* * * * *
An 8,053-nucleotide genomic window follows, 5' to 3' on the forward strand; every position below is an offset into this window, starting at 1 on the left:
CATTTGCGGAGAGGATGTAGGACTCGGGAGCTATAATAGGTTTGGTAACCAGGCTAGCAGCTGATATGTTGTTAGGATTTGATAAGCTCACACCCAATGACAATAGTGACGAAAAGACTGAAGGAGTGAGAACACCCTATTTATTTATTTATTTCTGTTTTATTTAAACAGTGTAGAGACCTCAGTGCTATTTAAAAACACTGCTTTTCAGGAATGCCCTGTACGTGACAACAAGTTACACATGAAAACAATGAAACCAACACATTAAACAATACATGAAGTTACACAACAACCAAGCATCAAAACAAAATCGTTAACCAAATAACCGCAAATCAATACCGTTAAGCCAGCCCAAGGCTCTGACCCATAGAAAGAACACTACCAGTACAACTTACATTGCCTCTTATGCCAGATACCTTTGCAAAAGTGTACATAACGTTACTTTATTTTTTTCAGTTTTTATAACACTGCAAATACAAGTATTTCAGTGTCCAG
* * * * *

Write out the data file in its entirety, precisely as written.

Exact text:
An 8,053-nucleotide genomic window follows, 5' to 3' on the forward strand; every position below is an offset into this window, starting at 1 on the left:
CATTTGCGGAGAGGATGTAGGACTCGGGAGCTATAATAGGTTTGGTAACCAGGCTAGCAGCTGATATGTTGTTAGGATTTGATAAGCTCACACCCAATGACAATAGTGACGAAAAGACTGAAGGAGTGAGAACACCCTATTTATTTATTTATTTCTGTTTTATTTAAACAGTGTAGAGACCTCAGTGCTATTTAAAAACACTGCTTTTCAGGAATGCCCTGTACGTGACAACAAGTTACACATGAAAACAATGAAACCAACACATTAAACAATACATGAAGTTACACAACAACCAAGCATCAAAACAAAATCGTTAACCAAATAACCGCAAATCAATACCGTTAAGCCAGCCCAAGGCTCTGACCCATAGAAAGAACACTACCAGTACAACTTACATTGCCTCTTATGCCAGATACCTTTGCAAAAGTGTACATAACGTTACTTTATTTTTTTCAGTTTTTATAACACTGCAAATACAAGTATTTCAGTGTCCAG